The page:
He tries to reignite his romance with his twin sister, Cersei, but she brushes him aside.
For this 10-year-old there are no childhood fantasies about the romance of war or political delusions about a grand victory.
She has taught literature, cinema, and romance languages at Harvard University.
It was like a spring romance that flamed out before anyone had to make a serious commitment.
I focused on the idea of a romanced reality and having clothing and accessories for this romance.
No thought of romance between their children had ever come into his mind.
I am not telling you a romance, in order to excite your compassion, or to create sympathy.
He is forbidden by law and thus he acquires glamour and romance.
Why, gentlemen, the story of the exploits of our little fleets reads like a romance.
It seemed the sweetest strain to which he had ever listened; and romance and mystery lent it their magic.
c.1300, "a story, written or recited, of the adventures of a knight, hero, etc.," often one designed principally for entertainment," from Old French romanz "verse narrative" (Modern French roman), originally an adverb, "in the vernacular language," from Vulgar Latin *romanice scribere "to write in a Romance language" (one developed from Latin instead of Frankish), from Latin Romanicus "of or in the Roman style," from Romanus "Roman" (see Roman).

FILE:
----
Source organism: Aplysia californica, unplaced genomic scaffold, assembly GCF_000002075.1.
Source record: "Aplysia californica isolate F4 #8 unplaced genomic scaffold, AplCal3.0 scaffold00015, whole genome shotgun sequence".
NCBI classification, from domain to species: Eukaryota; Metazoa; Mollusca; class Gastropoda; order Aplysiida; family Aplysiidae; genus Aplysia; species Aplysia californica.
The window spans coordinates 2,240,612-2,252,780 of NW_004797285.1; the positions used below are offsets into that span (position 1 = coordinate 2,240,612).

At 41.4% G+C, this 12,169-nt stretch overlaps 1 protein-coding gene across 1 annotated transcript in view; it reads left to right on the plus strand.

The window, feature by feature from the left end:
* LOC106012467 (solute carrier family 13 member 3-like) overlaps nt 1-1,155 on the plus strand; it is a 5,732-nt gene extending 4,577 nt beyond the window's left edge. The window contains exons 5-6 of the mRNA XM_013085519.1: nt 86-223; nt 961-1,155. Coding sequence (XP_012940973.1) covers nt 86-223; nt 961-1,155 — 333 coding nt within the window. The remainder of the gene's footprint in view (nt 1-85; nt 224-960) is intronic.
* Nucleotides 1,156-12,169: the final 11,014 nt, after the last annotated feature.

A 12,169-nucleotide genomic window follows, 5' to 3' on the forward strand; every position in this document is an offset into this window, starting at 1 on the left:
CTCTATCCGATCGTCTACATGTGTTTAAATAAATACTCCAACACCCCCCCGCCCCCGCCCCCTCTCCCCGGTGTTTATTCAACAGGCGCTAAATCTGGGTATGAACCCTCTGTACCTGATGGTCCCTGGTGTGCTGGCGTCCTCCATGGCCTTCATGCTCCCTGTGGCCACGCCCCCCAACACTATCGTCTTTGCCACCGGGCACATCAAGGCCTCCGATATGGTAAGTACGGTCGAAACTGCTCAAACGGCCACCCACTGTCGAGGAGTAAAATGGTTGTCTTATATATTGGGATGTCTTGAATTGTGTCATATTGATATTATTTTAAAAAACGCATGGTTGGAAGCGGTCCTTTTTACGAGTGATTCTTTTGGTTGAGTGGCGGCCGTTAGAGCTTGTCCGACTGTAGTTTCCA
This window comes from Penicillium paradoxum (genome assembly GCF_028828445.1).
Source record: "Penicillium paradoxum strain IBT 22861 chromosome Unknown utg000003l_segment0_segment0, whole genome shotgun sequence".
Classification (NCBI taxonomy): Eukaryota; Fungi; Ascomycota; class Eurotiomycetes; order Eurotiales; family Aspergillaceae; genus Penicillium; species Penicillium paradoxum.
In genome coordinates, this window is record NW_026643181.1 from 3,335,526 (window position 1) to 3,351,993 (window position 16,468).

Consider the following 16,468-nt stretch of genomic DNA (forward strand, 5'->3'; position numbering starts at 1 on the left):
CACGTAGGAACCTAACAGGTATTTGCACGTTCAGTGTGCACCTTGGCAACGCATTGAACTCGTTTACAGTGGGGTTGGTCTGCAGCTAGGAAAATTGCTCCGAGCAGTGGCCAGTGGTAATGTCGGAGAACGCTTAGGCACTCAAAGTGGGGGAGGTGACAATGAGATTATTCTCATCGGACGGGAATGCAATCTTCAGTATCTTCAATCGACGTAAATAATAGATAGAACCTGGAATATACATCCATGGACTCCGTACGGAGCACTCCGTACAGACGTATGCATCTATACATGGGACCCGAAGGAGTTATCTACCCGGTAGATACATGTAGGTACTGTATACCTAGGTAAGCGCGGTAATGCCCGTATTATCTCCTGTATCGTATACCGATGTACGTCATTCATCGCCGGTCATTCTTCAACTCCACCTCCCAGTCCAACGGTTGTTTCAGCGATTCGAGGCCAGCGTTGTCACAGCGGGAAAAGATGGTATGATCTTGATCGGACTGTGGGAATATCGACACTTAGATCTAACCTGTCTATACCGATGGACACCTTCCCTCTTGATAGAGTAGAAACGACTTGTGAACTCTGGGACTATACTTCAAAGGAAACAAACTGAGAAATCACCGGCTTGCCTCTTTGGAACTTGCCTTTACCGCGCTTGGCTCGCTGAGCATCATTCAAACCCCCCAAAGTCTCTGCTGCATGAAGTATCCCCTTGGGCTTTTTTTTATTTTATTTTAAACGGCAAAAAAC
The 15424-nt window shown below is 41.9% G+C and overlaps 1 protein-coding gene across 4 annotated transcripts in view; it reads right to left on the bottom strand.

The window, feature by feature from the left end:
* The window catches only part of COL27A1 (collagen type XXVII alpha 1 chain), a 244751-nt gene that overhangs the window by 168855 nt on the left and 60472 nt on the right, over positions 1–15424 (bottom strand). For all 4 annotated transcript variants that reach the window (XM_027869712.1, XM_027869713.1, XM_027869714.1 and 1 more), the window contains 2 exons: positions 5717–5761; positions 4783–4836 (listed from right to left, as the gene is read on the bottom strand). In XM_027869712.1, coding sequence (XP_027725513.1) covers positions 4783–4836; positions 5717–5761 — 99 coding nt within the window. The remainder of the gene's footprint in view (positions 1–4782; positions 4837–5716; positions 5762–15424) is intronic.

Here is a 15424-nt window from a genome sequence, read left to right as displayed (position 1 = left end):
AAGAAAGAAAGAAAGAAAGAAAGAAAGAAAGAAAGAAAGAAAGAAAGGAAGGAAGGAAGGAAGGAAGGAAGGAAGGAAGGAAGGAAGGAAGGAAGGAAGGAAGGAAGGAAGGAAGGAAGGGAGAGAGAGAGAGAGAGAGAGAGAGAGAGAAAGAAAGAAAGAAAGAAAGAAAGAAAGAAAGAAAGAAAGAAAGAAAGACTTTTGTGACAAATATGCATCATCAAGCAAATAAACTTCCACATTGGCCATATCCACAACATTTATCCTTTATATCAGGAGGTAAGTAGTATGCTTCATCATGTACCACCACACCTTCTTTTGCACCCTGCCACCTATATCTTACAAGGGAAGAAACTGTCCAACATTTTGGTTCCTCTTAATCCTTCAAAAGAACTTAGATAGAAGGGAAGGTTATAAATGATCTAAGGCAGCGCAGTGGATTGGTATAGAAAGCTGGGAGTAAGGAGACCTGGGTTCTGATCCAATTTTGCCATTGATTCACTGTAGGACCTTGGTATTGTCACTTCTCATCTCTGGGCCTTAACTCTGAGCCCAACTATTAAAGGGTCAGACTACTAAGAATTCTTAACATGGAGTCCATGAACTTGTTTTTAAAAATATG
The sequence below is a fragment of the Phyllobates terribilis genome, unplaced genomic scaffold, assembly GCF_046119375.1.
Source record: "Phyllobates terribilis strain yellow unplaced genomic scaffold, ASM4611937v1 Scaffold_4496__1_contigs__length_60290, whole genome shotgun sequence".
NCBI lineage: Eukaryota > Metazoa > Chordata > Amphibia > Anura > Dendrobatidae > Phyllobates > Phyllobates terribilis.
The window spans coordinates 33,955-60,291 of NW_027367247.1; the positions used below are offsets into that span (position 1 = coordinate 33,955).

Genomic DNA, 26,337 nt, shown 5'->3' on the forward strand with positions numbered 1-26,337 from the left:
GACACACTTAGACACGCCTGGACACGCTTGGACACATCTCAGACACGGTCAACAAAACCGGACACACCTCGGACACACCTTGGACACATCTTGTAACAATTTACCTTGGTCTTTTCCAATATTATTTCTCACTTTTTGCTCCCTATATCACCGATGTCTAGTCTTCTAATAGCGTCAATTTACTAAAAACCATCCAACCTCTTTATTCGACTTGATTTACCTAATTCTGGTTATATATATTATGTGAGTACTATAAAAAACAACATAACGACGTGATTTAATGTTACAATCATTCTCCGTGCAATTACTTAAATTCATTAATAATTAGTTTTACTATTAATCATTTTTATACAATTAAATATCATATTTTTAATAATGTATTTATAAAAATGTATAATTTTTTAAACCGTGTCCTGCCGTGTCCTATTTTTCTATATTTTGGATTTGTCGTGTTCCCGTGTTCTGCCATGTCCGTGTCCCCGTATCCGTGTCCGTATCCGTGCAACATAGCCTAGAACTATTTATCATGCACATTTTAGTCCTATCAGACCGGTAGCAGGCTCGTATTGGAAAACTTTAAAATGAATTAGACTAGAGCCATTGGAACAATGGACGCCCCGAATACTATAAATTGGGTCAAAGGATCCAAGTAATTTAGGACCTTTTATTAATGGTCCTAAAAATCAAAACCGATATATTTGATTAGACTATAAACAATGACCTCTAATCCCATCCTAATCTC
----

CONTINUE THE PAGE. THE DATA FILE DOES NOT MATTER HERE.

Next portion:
The sense evolution is because medieval vernacular tales usually told chivalric adventures full of marvelous incidents and heroic deeds. In reference to literary works, often in Middle English meaning ones written in French but also applied to native compositions. Literary sense extended by 1660s to "a love story." Meaning "adventurous quality" first recorded 1801; that of "love affair" is from 1916. Romance novel attested from 1964. Cf. Romance (adj.).
late 14c., "recite a narrative," from Old French romancier "narrate in French; translate into French," from romanz (see romance (n.)). Later "invent fictitious stories" (1670s), then "be romantically enthusiastic" (1849); meaning "court as a lover" is from 1938, probably from romance (n.). Related: Romanced; romancing.
mid-14c., "French; in the vernacular language of France" (contrasted to Latin), from Old French romanz "French; vernacular," from Late Latin Romanice, from Latin Romanicus (see Roman). Extended 1610s to other modern tongues derived from Latin (Spanish, Italian, etc.); thus "pertaining to the languages which arose out of the Latin language of the provinces of Rome." Cf. romance (n.).
The term romance has also been used for stories of mysterious adventures, not necessarily of heroes. Like the heroic kind of romance, however, these adventure romances usually are set in distant places. William Shakespeare's play The Tempest is this kind of romance.
Today, a novel concerned mainly with love is often called a romance. Romances are frequently published in paperback series.